Take No Prisoners

Top 7 Reasons Breaking Sports Records is B.S.

The big news in sports in the last few days has been Barry Bonds breaking Hank Aaron’s epic home run record: 755 career home runs.

(For anyone who’s unfamiliar with baseball, a guy called the pitcher throws a hard round ball that this other guy, the batter, tries to hit with a big piece of wood. The best the batter can do is hit the ball clean out of the field, an event called a home run. It’s similar to a six in cricket.)

Bonds’ new record has largely been marred by allegations of steroid use, which Bonds firmly denies. The fact is, whether or not Bonds took steroids is largely irrelevant; the whole idea of breaking a long-held record in any sport is preposterous. Here are seven reasons breaking old sports records doesn’t really mean anything.

1. Equipment has changed

Pick your sport. Be it baseball bats, golf clubs, or hockey sticks, the equipment of today is far different than what was used 30, 50 or 100 years ago. Babe Ruth swung a veritable ax handle compared to the bats of today. And don’t get me started on the advantages afforded by that armor that Bonds wears.

2. Rules have changed

Baseball, like many other sports, is subject to near yearly rule revision. For instance, the strike zone is far different now than in past. Try hitting 750 homers when you have to swing at everything from your ankles to your neck!

One of the most aggravating examples of this is in Olympic power lifting. The “Clean and Jerk” was so named because the lifter had to project the bar cleanly from the ground to his shoulders, i.e., without touching any other part of his body along the way. This meant the lifter had to bend his or her arms, which reduced the energy transfer between the lifter’s body and the bar. Now, the bar is permitted to touch the hips, so the lifter can maintain straight arms, and thus can lift more weight. The new lifter never really beat the old records, because they were performing a different lift!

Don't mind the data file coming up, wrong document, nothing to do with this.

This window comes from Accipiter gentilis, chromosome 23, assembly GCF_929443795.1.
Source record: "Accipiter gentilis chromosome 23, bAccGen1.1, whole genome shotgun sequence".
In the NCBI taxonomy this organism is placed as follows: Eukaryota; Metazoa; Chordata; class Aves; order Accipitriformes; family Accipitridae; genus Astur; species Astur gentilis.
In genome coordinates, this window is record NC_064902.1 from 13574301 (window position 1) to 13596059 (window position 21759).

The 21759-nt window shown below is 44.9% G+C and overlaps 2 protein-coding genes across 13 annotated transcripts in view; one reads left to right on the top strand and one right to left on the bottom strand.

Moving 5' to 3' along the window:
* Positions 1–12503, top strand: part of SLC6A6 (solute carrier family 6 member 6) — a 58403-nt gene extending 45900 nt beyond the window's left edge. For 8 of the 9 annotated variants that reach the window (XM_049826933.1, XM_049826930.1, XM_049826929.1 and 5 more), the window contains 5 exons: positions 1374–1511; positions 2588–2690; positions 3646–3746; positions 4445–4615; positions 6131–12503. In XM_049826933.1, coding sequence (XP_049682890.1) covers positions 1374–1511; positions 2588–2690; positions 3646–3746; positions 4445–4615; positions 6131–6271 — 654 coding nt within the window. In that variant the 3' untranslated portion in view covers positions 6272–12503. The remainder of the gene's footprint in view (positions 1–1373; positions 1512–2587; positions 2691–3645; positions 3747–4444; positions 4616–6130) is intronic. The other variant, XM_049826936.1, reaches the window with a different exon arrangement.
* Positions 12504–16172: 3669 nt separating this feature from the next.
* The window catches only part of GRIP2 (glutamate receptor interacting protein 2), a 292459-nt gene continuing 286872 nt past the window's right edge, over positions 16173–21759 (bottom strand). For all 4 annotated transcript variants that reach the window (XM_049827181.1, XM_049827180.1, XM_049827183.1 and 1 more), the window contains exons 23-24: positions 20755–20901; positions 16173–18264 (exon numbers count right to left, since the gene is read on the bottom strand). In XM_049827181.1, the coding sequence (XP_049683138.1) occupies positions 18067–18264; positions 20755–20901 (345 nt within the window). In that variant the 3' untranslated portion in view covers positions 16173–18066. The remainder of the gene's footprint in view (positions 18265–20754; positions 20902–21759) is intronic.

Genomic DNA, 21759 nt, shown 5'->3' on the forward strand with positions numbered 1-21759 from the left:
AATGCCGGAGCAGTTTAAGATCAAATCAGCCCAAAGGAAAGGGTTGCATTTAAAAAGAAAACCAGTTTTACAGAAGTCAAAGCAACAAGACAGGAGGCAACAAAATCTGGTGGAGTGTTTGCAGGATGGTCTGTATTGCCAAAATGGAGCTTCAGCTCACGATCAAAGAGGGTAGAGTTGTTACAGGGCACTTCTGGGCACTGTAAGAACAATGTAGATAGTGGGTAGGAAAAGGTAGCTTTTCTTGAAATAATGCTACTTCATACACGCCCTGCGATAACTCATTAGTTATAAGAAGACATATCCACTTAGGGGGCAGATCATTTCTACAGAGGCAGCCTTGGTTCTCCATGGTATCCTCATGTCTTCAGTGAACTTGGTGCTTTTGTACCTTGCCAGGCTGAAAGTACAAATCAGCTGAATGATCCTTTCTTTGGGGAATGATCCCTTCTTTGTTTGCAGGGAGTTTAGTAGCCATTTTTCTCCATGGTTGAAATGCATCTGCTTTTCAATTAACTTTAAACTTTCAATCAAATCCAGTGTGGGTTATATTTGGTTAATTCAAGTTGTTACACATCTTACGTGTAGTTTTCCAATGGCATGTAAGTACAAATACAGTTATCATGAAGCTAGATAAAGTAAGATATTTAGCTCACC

3. Training Methods have Advanced

Aerobic and Anaerobic training have come a long way in the last hundred years. We know far more now about the relative effectiveness of different exercises and routines. Besides personal trainers, the modern athlete has physiotherapists, massage therapists, chiropractors and even orthopedic surgeons to keep him or her healthy and rehab injuries. More specialized training equipment is available, not to mention the advances in computerized swing analysis. Hank Aaron didn’t have a computer to analyze readings of his swing and tell him how to optimize his power output.

4. Diet has changed

Barry bonds has Vector, protein shakes, and mineral supplements with Major League Baseball’s blessing, regardless of whether or not he took illegal performance enhancers. Babe Ruth hit 714 home runs on cigars, beer, and hot dogs. (Thanks to JG for this point.)

5. Opponents have changed

This may be stating the obvious, but the pitchers faced by todays batters are significantly different from the pitchers of old. Two major drivers of this difference are 1) the pitchers have access to all the same advantages as other athletes and 2) there are more teams now, so an individual batter will see the best pitchers less often.

In any team sport, advances in technology may affect offense and defense asymetrically. If technology improvements favor offense, then scoring X points in the past was presumably more difficult than scoring X points today.

6. Playing fields have changed

If the size of fields have changed, in any sport, it changes the game. At the risk of stating the obvious, it’s harder to hit balls out of a bigger field. The introduction of astroturf has also changed baseball among other sports.

7. Norms have changed

There was a time when a pitcher was expected to pitch a complete game. Now, teams routinely have a pool of relief pitchers, an eighth inning specialist and a closer. This means less at-bats against tired pitchers. While other examples exist, I’ll leave it for now; perhaps interested readers might suggest other sports norms in the comments.


Based on this analysis, I conclude that the whole concept of Bonds breaking Aaron’s record, or Aaron breaking Ruth’s record, is as absurd as arguing who was a better player, Michael Jordan or Wayne Gretsky. The game has changed. I’m not saying whether it’s easier or harder to hit a home run now than in past, just that the game is so different that quibbling about the relative achievements of players from different eras is just bullshit.